Out Feb 28 (excerpt)

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Lisa Lutz‘s TRAIL OF THE SPELLMANS (mystery): And the best is saved for last!  I am madly excited about this one  as I’ve loved the previous books in this series.  I’m wondering where Lisa Lutz takes Izzy this time around – and if they’re anything like the previous books, I’m expecting hilarious times.  Also, all the covers of the series have been redesigned – while I liked the previous covers (especially the UK ones), I think the new graphics are really clever and suit the story better.

(Rather long) back cover blurb:

For the first time in Spellman history, Isabel Spellman, PI, might be the most normal member of her family. As always, the Spellman clan has yet to settle into any kind of status quo. Mom, Olivia, has taken on an outrageous assortment of extracurricular activities, seemingly without motive. Dad, Albert, has a secret. Her brother and sister, David and Rae, are at war, but neither will reveal the source of the conflict. And Izzy’s niece, Sydney, keeps saying banana even though she hates bananas. That’s not to say that Izzy isn’t without her own troubles. Henry Stone keeps wanting “to talk,” a prospect Isabel evades by going out with her new drinking buddy, none other than Gertrude Stone, Henry’s mother. While domestic disturbances abound, there is one source of sanity in the Spellman household: Demetrius Merriweather, now employee of the month for 18 months straight (the entire tenure of his employment).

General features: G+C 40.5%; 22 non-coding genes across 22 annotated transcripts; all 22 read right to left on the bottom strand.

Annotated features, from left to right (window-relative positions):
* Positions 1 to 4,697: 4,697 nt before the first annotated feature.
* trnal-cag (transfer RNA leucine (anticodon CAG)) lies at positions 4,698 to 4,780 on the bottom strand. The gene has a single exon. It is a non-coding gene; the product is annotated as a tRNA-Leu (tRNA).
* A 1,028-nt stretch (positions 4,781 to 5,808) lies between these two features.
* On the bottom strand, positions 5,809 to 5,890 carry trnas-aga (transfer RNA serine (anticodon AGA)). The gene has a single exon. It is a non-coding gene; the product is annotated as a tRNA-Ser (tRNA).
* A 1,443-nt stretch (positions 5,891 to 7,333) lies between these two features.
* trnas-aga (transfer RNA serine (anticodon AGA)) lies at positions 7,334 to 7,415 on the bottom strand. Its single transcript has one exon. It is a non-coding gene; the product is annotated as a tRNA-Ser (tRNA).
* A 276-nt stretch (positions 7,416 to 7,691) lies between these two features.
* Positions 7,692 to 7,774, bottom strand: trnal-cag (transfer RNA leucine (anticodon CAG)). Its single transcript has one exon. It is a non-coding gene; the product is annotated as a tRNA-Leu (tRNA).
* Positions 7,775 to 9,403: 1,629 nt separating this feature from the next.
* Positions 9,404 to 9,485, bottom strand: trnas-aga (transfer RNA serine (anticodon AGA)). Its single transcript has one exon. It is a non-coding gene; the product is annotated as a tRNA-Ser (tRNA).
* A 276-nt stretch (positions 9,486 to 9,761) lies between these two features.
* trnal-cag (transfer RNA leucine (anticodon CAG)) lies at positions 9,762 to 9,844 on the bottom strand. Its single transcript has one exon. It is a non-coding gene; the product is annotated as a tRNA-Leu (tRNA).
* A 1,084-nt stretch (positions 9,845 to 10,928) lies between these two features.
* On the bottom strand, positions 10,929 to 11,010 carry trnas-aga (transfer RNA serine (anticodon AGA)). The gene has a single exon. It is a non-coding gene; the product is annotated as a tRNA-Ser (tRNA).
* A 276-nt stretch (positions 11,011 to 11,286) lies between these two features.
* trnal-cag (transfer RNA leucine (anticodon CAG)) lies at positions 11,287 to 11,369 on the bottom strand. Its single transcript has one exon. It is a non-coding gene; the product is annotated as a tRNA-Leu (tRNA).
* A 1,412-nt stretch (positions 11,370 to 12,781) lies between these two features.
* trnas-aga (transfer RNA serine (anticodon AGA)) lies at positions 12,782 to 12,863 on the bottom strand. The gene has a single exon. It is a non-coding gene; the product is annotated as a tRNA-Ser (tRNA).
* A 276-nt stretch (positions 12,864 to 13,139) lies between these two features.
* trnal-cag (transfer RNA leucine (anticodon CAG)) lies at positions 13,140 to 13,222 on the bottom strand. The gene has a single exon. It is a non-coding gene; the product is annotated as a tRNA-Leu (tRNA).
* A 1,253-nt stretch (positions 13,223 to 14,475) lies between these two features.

Things aren’t any simpler on the business side of Spellman Investigations. First, parents hire the firm to follow their daughter. Rae is assigned the case, only to fake the surveillance reports. Then a math professor hires Izzy to watch his immaculate apartment while he unravels like a bad formula. A socialite has Isabel follow her husband, despite a conspicuous lack of suspicion. A man in a sweater vest hires the firm to follow his sister, who turns out to be the socialite. Isabel wants to get to the bottom of all this, but her father erects a Chinese wall to protect the clients’ wishes. As the questions pile up, Izzy won’t stop hunting for the answers-even when they threaten to shatter both the business and the family.

Once again, it’s up to her to pull the Spellmans back from the brink.

Out Feb 28 (excerpt)

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6 thoughts on “Books for February